Our main source markets for tourism will be hard hit. Most do not require a visa and tourists will depart for SA armed only with a passport. With no need to call on an SA mission, why would they think otherwise. If they are travelling with a minor they may get as far as the last leg before they are denied boarding. They will return home shattered, litigating with their travel agent and airline. There will be negative travel trade press coverage in each market about this extraordinary regulation.
SA requires the citizens of most countries to have a visa. They plan to have all our missions enabled to fingerprint and photograph applicants by October 1. They are talking about increasing the number of centres but where and when they themselves do not know at this stage – and it will not be in time.
With biometric visas issued at relatively few centres worldwide, it effectively ends the convention and group tour business as we know it. This will now be limited to those events or tours where all the participants come from the visa-free markets. An international event organiser would be foolish to ask delegates to go to a destination if it meant some of them would have to fly to another centre, or even another country, to be fingerprinted as part of the process for a visa.
Mr Minister, we have three simple questions:
 1) When you say the unabridged birth certificate requirement is not uncommon in other countries, please name the countries, as we have heard of none.
2) When you say you have consulted over these regulations, please tell us with which tourism bodies and when.
 3) Independent fact-checking organisation, Africa Check, has investigated claims that over 30 000 children are being trafficked into prostitution in SA each year. It followed up and found the NGOs were making wildly exaggerated claims to capture public attention and generate moral outrage. Ivo Vegter in the Daily Maverick reported that only a very small number of cases could be substantiated by evidence, according to the analysis. Of those, many appear to have taken place entirely within South Africa, without involving any international air travel. It is not a basis for policy. So Mr Minister, what details do you have about the international aspect of this child trafficking scourge?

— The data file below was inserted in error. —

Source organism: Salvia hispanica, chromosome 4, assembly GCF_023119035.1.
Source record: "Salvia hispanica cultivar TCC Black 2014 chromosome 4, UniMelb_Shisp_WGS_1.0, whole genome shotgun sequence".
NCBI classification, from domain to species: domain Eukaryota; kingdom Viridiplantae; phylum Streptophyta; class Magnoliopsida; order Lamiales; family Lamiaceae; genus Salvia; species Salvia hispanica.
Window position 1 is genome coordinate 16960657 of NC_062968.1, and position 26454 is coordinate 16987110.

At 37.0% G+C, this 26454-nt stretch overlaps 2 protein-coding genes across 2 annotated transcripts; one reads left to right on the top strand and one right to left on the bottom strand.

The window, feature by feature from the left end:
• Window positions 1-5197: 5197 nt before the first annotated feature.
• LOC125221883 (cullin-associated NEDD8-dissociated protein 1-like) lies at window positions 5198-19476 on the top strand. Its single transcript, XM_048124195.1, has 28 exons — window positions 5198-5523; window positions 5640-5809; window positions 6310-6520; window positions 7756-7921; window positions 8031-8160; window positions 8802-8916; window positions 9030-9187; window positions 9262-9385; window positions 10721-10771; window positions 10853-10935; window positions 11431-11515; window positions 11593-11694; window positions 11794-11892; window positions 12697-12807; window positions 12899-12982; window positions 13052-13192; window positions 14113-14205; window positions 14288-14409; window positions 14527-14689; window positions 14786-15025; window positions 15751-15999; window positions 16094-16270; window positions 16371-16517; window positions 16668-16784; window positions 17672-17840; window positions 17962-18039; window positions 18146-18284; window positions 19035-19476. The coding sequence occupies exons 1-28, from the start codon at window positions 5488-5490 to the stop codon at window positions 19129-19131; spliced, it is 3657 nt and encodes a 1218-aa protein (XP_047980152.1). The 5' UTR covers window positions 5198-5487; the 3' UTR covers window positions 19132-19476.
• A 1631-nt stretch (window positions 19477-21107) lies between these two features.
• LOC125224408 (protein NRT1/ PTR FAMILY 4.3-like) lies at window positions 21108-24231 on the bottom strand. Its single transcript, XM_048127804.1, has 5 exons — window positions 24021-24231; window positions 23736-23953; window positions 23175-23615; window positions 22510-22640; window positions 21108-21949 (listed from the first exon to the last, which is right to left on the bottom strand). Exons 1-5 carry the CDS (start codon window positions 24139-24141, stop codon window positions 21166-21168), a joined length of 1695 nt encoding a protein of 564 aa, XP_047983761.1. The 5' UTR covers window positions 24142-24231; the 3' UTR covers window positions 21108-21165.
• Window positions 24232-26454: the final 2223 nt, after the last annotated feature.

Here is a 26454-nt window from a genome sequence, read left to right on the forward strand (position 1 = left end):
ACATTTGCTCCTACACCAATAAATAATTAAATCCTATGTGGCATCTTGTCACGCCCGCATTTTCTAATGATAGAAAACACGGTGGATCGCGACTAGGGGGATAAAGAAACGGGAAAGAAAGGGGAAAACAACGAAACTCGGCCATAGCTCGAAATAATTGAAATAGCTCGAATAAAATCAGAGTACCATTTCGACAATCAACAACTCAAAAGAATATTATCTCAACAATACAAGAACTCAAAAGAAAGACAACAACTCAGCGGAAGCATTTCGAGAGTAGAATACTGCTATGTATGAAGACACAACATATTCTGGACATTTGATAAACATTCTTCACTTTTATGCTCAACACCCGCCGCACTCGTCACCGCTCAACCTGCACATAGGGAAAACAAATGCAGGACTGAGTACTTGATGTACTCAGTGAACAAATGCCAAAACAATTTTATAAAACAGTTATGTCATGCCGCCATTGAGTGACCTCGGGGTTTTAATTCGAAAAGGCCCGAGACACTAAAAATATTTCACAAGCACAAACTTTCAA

We may be wrong but we think the minister cannot answer any of these questions satisfactorily.
David Frost, SATSA CEO, has pointed out that there was no process of active consultation with the tourism industry. “Nor have we had sight of any economic or regulatory impact assessment study from Home Affairs,” he says.
SATSA is lobbying for a 12 month postponement. “To this end we will be working closely with our fellow associations, ASATA, BARSA, SAVRALA and AASA, through the auspices of the TBCSA,” says Frost.
As this issue went to press, the Association of Southern African Travel Agents (ASATA) confirmed in a statement that it had questioned the effectiveness of the anti-child trafficking measures and also asked for a 12-month grace period.
 The letter requesting a meeting with the minister that ASATA sent last month, together with four other major industry bodies, has been ignored – not even acknowledged.
 We are hopeful that this madness will be stopped, because the process and foundation for this policy are so flawed that the courts would throw it out if it is challenged.
By Dave Marsh South African Tourism Update 7th August 2014
Liz at Lancaster has already had two cancellations from travellers who could not get visas.
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But we don’t have any geese …. ?

2014 The Camdeboo

 

If you want to escape Joburg  while never leaving it – try the Peach Café at Camdeboo farm. Tucked away in the middle of suburbia, a mere 3km from the mayhem of Fourways Mall and the frenetic concrete highway, is a rustic small holding with sheep and geese and, in season, peaches for the picking.  The first blossoms were just bursting when we were there for brunch. The Peach Café offers a small menu  with good wholesome food from the farm (with lots of sustenance for vegetarians) and great flat bread freshly baked in the pizza oven.

It’s chilled and laid back with a real country feel.  (The service could do with being a little less laid back.) Don’t expect anything chichi or zhoozh (why do I have to choose words I really don’t know how to spell?) – it’s rustic, unpretentious and down to earth.  Described on its website http://www.camdeboofarm.co.za/ as:

Wonderful farm experience in the middle of busy Joburg – rustic surrounds, gourmet food, delicious wood-fired pizza, seasonal peach picking and a farmstyle shop filled to the brim with preserves and homemade goodies.

2014 Camdeboo menu

When one of our party said ‘And you can even buy goose food’. Her husband looked at her in a bemused fashion and said “But we don’t have any geese.”  We explained gently it was to buy for the children to  feed the geese.  Fortunately, these assertive animals are safely but very noisily constrained behind fencing – no terrified toddlers being chased by squawking feathered monsters with flapping wings, out-stretched necks and snapping orange beaks.

 So for a chilled week-end brunch or lunch make your way there – and there is a play area for kids too.